Tyrie challenged to start CMA review of Big Four

Prospects for a major review of the options for breaking up the Big Four accountancy firms have got closer as MPs have challenged Andrew Tyrie, the former chair of the Treasury committee and incoming head of the Competition and Markets Authority (CMA) to start work on this ‘as soon as possible’

The demand comes in one of a series of letters released by the work and pensions and BEIS joint committee which is investigating the collapse of Carillion which have been sent to all the witnesses and key stakeholders inviting their responses to the inquiry’s findings.

The letter to Tyrie calls on him to ‘demonstrate what a new broom you are at the CMA by asking your staff to initiate’ a review of the options for breaking up the Big Four.

The Carillion final report recommended that the CMA be asked to review the statutory audit market, including consideration of both breaking up the Big Four into more audit firms, and detaching audit arms from those providing other professional services.

The letter to Tyrie points out that in his evidence to the committee on in April, he said this was ‘certainly something that needs to be looked at’ and asks him to do so ‘as soon as possible’.

The joint committee has also written to Sir John Kingman, chair of the independent review of the Financial Reporting Council (FRC), asking him to take on board its criticisms of the regulator when he makes his assessment of its culture and leadership.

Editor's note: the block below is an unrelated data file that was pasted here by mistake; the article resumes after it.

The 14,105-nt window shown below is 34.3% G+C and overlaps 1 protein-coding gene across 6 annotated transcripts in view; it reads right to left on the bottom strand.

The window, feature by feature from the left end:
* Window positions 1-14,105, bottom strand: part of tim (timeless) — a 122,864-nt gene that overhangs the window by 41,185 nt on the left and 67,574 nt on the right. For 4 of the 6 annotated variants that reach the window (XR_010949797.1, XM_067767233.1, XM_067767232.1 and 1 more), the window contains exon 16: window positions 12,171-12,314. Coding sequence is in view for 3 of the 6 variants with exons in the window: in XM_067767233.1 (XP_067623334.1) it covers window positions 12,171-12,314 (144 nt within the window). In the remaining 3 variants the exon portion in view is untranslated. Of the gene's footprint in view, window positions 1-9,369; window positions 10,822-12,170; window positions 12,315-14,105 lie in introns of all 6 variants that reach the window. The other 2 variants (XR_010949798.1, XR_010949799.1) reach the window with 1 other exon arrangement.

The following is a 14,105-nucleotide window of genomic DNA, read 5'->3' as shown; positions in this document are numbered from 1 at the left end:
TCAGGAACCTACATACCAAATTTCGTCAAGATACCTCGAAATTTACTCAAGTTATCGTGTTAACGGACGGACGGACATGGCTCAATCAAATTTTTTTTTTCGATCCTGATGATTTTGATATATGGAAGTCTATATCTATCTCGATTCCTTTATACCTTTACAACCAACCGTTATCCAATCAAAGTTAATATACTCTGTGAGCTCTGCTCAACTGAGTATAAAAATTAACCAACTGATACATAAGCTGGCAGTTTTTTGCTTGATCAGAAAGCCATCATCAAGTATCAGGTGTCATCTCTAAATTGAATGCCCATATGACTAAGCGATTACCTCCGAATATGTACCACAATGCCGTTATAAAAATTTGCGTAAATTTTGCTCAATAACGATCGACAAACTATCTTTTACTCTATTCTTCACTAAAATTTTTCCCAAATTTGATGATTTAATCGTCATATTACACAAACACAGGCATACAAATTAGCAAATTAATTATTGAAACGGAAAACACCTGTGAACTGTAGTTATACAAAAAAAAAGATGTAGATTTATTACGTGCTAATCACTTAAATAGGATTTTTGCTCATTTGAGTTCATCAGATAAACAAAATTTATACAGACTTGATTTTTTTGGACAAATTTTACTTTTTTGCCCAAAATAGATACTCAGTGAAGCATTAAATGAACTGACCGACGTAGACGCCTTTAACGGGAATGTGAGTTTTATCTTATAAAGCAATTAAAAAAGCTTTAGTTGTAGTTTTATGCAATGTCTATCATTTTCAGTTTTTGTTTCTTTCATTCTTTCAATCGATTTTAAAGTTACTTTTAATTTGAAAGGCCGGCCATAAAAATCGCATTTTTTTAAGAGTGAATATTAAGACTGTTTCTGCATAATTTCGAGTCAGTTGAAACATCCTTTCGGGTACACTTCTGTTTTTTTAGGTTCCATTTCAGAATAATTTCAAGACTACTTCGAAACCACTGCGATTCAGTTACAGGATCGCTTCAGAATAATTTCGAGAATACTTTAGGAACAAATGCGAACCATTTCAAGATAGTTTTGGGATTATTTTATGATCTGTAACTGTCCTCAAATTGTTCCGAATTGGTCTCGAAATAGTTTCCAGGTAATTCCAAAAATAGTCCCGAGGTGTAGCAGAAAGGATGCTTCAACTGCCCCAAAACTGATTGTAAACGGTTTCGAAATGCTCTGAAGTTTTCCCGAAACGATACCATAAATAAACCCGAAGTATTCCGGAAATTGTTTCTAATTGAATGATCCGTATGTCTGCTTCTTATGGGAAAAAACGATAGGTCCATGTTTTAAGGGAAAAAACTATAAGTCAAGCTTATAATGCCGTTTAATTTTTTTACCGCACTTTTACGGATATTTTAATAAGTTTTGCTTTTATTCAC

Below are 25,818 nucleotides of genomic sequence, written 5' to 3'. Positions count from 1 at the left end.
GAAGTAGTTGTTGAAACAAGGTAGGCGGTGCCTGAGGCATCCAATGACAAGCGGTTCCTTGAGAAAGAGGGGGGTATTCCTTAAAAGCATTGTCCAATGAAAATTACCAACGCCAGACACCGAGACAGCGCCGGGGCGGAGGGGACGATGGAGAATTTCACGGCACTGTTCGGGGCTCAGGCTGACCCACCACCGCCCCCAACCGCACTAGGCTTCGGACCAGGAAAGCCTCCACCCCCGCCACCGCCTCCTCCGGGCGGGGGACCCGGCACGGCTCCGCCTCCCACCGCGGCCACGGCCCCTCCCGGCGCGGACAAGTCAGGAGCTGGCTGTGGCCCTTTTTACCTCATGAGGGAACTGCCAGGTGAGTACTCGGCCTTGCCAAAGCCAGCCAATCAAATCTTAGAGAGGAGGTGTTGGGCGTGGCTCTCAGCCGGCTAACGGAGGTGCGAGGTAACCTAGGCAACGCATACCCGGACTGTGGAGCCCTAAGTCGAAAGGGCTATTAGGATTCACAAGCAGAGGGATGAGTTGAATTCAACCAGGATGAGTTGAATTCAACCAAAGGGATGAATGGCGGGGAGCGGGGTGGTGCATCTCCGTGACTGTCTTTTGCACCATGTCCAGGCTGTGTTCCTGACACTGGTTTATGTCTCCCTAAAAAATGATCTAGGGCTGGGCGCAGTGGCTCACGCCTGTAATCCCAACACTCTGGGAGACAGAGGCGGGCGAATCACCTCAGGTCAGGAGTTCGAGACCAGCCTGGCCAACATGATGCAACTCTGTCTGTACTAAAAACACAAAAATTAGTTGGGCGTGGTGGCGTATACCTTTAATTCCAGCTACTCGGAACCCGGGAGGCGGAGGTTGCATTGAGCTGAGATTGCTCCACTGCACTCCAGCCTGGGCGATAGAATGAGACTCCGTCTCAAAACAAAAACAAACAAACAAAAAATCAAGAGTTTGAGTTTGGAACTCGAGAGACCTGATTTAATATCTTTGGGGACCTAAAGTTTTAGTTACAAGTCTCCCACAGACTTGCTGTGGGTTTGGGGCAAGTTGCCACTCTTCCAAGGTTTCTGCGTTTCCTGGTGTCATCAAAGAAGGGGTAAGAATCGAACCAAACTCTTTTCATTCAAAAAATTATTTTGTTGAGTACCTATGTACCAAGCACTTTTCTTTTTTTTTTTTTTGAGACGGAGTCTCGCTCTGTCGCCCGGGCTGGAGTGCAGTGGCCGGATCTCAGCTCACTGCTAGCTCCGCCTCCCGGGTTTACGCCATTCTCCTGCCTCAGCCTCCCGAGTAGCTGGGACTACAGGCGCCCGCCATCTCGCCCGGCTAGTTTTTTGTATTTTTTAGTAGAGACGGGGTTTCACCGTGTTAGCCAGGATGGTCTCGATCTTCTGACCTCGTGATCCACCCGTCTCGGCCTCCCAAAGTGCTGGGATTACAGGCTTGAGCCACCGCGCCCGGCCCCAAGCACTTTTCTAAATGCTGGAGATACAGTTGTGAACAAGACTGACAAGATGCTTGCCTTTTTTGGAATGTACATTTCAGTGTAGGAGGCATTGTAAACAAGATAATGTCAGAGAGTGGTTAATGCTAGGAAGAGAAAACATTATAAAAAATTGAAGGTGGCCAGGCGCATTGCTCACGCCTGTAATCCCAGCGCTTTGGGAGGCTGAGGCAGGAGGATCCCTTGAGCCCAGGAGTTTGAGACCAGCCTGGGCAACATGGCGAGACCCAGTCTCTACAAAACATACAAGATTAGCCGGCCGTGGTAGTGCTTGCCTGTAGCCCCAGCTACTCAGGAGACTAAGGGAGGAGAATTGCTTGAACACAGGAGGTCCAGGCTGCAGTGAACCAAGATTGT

The letter states: ‘The report highlighted multiple serious concerns about the performance of the FRC. We stressed that, though additional powers would be useful, the FRC needed a “significant shift in culture” to perform as it should.

‘We are therefore pleased that your review will encompass the culture of the FRC. Culture in an organisation is largely defined at the top. Can you therefore confirm that your review will consider whether the leadership of the FRC is equipped to effect the necessary change?’

In addition the joint committee has tackled The Pensions Regulator (TPR) over what it calls ‘very modest’ targets for the regulation of defined benefit schemes. Its letter says this is this is characteristic of ‘an organisation where a tentative and apologetic approach is ingrained’.

It says the regulator needs to be ‘tougher, clearer, quicker’, and notes the committee is ‘far from convinced that TPR’s current leadership is equipped to effect that change’.

The letter asks the TPR to set out how the board intends to evaluate the performance of current chief executive Lesley Titcomb before March 2019, which is when her current contract expires, and what the criteria will be for appointing or reappointing the next chief executive.

Committee letter to Andrew Tyrie is here.

Committee letter to Sir John Kingman is here.

Committee letter to Mark Boyle, non executive chair, The Pension Regulator is here.

Report by Pat Sweet

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